Never Trust An Expert
Given my recent articles on success, I felt it was appropriate to dig up an old one (from 2007) which talks about how we never really know what made us successful….
A couple of nights ago, I gave a presentation to a group of eager individuals who are either launching or advancing their speaking careers. During our 90 minute discussion, I gave dozens of tips and techniques for growing their business.
At the end of the evening, one attendee asked, “What is the MOST important tip?” I thought about this for a minute and replied, “I don’t know.”
Although this answer may seem like a cop out, it is in fact the truth. No one REALLY knows what made them successful. More importantly, they have no idea how others can replicate their success. They may be able to look at a series of events that led to a particular outcome. But most likely the “most important tip” is something completely different than what is seen on the surface.
Last year I attended a “book marketing” conference led by a well known author who has sold millions (and millions) of books. His promise was to provide steps and tools that made him successful so that others can also reap the rewards. Thousands of people have tried his formula over the years and as far as I can tell, none have come even close to his level of success. Those that achieved some level of success did so by riding on the coat-tails of this author, leveraging his name and network. [NOTE: leverage is one key to success, so this is not necessarily a bad formula]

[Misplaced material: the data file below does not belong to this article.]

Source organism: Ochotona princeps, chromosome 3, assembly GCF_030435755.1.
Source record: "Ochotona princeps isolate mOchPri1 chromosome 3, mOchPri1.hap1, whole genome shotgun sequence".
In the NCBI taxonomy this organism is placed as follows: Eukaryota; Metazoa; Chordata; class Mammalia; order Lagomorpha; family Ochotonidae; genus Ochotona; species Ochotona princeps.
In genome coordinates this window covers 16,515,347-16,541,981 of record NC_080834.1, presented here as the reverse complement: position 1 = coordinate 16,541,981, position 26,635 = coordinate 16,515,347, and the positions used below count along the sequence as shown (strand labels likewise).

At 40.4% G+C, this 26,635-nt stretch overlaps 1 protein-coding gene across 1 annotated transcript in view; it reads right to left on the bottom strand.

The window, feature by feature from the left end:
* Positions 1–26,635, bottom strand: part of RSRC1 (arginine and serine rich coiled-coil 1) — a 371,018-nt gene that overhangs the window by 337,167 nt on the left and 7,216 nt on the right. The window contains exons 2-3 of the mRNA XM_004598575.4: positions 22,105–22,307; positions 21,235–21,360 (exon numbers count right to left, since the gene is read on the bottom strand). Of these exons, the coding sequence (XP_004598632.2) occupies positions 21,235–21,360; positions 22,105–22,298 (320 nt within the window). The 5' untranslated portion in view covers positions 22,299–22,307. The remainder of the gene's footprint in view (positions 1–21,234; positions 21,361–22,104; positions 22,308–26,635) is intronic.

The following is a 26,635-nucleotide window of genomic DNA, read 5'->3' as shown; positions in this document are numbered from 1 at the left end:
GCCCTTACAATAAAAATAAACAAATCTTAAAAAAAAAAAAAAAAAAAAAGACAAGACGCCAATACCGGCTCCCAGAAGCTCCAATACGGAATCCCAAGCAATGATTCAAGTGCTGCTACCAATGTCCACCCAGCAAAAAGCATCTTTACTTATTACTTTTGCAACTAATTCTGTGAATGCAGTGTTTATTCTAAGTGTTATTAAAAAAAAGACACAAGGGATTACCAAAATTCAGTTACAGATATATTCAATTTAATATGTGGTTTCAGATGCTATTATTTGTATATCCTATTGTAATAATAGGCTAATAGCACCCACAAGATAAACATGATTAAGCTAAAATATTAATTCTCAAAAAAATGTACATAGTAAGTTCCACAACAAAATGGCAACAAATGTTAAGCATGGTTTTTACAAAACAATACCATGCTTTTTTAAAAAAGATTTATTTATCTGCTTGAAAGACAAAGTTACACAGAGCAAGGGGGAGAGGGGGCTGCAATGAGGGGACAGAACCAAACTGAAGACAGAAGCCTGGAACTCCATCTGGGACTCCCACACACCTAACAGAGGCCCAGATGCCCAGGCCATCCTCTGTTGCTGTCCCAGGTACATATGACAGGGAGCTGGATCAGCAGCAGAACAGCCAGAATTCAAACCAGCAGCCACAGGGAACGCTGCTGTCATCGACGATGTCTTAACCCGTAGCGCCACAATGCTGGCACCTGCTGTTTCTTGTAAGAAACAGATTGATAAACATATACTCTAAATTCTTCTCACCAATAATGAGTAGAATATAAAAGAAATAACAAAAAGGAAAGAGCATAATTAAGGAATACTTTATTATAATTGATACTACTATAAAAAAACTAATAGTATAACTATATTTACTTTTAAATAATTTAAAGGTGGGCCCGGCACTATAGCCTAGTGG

I am not implying that these experts are misleading or malicious. Not at all. The issue lies in our inability to find the correct correlations between cause and effect. Too many hidden factors play a major role – ones that we might never consider or notice. Most experts use anecdotal evidence to support their conclusions. “It worked for me and a few of my buddies, so it should work for you.” This is faulty reasoning. Maybe the expert’s “10 Steps to Financial Wealth” were not the true causes of their success.
There are many, harder to measure factors that often play a substantial role. Your attitude plays a larger part than you might think. Your Rolodex of contacts can be a huge part of the equation. Being in the right place at the right time has launched many businesses, including Microsoft (see my Sliding Doors Success article).
Or sometimes plain old dumb luck is the real cause. Fortunately, in the case of luck, people can create their own luck. Studies show that those who are less goal-oriented are luckier than “goalaholics” because they are open to possibilities outside of their narrow goal-focus. [NOTE: This is a significant part of my new research on innovation and success. Stay tuned.]
So the next time someone makes a suggestion – or someone tries to sell you their 5 steps to success – be skeptical. Although it may be great advice, it may also be (unintentionally) misinformed counsel. They may not know the REAL cause of their success. Then again, this blog entry is my advice to you – so it too should be taken with a grain of salt.
P.S. Notice this entry is entitled, “Never TRUST an Expert” and not ‘Never LISTEN to an Expert.” There is a lot that can be learned from others.